In addition to their eye-catching attire, each carries a weapon of her choice. Natesa selected a khanda, Eshana a haladie, Parisa a pair of silver daggers, and Shyla a machete. The cold steel blades are for show, but the weaponry adds a reminder that these women are more than their stunning looks. I asked Yatin to invite them and the soldiers to establish that I have an array of defenders.
“Thank you for coming,” I say. The women take turns kissing my cheek in greeting. First is Parisa. “I’m especially glad you agreed to my invitation. I know circumstances have been stressful as of late. Your support is appreciated.”
“As is yours,” Parisa returns. “I hope I don’t stink. I came straight from the elephant stables to dress.”
“You smell like a flower garden,” I assure her.
Eshana kisses my cheek next. Her fingers find a ticklish spot at my side, and I subtly extract myself. Next, I come to Shyla.
“You look so handsome, Your Majesty.” Shyla’s lashes flutter down to her cheeks. I resist teasing her about my “plum lips” and move on to Natesa.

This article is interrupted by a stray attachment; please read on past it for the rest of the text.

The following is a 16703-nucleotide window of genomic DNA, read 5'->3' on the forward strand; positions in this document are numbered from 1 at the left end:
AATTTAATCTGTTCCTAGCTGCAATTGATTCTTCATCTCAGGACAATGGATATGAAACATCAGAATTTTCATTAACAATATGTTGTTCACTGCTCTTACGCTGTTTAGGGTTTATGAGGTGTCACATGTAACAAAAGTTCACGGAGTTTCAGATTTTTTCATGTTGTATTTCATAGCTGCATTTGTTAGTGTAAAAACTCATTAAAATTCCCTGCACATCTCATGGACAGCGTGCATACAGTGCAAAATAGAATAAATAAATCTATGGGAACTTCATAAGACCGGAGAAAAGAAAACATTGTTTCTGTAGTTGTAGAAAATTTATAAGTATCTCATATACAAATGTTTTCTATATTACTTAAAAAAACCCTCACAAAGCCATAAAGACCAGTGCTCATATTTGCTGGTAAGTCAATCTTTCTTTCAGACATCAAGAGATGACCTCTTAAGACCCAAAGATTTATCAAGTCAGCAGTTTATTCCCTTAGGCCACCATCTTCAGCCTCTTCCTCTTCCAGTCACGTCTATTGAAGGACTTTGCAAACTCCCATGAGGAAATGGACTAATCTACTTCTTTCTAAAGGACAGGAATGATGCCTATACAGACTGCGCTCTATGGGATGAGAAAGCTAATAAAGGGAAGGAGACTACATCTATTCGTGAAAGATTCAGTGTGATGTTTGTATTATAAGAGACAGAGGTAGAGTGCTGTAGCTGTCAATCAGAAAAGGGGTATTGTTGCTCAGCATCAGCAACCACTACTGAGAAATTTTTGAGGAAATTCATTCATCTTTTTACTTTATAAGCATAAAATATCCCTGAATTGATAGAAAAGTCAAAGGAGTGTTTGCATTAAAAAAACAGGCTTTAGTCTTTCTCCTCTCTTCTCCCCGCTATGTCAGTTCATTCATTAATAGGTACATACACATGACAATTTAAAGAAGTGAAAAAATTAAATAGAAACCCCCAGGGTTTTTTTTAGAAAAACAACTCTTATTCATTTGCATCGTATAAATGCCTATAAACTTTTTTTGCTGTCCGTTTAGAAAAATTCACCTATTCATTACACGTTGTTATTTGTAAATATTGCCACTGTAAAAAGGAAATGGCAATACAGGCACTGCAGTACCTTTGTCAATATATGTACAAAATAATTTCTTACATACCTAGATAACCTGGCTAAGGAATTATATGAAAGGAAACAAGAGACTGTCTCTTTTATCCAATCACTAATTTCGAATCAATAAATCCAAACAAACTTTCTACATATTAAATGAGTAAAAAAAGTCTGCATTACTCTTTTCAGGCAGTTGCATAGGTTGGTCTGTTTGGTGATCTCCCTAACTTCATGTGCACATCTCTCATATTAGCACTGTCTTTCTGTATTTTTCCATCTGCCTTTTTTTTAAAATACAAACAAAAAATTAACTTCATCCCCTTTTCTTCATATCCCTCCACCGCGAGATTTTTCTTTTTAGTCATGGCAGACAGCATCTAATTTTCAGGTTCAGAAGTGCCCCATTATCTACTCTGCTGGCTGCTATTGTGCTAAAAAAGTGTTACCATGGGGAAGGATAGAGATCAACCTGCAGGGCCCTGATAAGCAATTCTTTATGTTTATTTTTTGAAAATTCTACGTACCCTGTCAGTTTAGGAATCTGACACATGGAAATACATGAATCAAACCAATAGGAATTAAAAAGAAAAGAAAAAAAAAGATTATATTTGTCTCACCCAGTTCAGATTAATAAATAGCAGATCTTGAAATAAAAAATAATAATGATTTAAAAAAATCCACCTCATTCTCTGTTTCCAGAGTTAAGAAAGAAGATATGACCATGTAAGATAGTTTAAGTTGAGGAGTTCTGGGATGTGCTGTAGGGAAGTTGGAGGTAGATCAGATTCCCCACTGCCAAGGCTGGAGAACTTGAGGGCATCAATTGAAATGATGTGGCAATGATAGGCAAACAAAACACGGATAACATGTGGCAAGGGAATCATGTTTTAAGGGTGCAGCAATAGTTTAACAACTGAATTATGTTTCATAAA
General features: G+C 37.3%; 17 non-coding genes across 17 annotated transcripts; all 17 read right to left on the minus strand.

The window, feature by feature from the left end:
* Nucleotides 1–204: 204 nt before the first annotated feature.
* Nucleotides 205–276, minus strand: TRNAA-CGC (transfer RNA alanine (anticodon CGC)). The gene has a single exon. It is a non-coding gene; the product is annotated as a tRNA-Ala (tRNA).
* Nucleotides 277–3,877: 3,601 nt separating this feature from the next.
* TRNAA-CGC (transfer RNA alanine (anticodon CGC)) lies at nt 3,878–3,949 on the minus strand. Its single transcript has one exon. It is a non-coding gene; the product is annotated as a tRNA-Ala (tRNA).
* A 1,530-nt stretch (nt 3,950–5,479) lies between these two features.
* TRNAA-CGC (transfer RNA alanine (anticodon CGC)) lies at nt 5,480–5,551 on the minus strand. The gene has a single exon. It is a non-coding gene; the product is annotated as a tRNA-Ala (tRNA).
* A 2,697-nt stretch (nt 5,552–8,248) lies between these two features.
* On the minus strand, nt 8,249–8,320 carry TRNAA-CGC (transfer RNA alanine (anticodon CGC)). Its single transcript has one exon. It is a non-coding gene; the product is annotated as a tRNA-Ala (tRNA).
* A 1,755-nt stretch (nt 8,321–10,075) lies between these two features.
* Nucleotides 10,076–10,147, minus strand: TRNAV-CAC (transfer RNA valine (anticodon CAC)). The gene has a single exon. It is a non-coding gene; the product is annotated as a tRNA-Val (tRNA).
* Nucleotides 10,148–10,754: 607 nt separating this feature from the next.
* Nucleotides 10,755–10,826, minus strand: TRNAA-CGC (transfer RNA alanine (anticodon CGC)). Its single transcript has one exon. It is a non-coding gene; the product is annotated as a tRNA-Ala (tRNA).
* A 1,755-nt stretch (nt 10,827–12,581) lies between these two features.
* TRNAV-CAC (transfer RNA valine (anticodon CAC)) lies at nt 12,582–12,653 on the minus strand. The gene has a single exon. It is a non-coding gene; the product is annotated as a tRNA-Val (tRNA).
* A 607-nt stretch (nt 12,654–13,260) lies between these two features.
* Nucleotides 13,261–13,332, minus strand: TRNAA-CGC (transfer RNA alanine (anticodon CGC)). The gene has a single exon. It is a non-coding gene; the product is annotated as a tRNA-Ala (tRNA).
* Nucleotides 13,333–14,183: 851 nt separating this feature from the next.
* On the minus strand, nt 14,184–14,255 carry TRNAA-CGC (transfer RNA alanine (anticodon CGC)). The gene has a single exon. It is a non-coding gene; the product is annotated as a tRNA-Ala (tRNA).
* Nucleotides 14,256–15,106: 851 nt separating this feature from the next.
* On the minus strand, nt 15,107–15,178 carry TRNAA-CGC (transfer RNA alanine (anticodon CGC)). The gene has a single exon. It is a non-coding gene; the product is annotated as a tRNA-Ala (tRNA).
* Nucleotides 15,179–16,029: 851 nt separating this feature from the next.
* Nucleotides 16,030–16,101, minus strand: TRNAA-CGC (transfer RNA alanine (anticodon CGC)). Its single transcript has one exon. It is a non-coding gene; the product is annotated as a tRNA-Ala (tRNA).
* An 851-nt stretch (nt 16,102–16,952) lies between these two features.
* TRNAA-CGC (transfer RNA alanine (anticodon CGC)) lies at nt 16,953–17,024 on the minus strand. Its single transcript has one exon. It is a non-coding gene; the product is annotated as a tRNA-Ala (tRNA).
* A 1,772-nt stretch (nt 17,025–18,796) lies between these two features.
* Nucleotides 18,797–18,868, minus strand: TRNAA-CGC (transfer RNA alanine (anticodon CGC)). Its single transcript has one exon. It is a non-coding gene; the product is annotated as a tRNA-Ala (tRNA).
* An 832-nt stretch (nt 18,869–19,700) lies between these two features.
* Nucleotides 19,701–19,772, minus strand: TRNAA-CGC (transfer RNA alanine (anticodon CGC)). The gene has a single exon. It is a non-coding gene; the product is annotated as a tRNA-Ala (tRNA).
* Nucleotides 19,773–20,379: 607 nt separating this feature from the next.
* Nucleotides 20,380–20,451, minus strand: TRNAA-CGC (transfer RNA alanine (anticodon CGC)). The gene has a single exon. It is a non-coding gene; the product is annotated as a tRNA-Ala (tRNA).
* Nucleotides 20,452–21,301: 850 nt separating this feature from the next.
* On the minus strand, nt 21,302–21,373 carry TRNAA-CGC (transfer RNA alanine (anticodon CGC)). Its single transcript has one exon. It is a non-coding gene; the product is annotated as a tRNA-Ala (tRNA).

“No viraji?” she asks archly. “What are you up to, Ashwin?”
“You’ll find out soon. Thank you for organizing the women. You all look magnificent.” I swoop in and kiss Natesa on the cheek. “Yatin cannot stop staring at you. Marry the man already, would you?”
She bats my shoulder, then winks across the entry hall at her intended.
My nerves rattle as I climb the steps to my dais and sit on my throne. Never have I thanked the gods that I take after my father in appearance. Today, I am relying on just that.
I wave at Yatin. “Let him in.”
My general opens the double doors. Lokesh enters, flanked by two more mercenaries. Yatin unarms them, and then the renegade leaves his cohorts near the door and comes to the dais.
Lokesh bows low. “Your Majesty.”
“You disregarded my orders, Commander.”
“Your bhuta trainees gave me no choice. How is the girl?”
His contrived sympathy mocks me. “She will make a full recovery.”
“Then you’ll have one more Burner in your personal guard. That makes a total of four. Considering Burners are the rarest bhuta, you certainly have a lot of them under your command.”
“I’m not raising a bhuta army, Lokesh. I warned you not to spread lies.”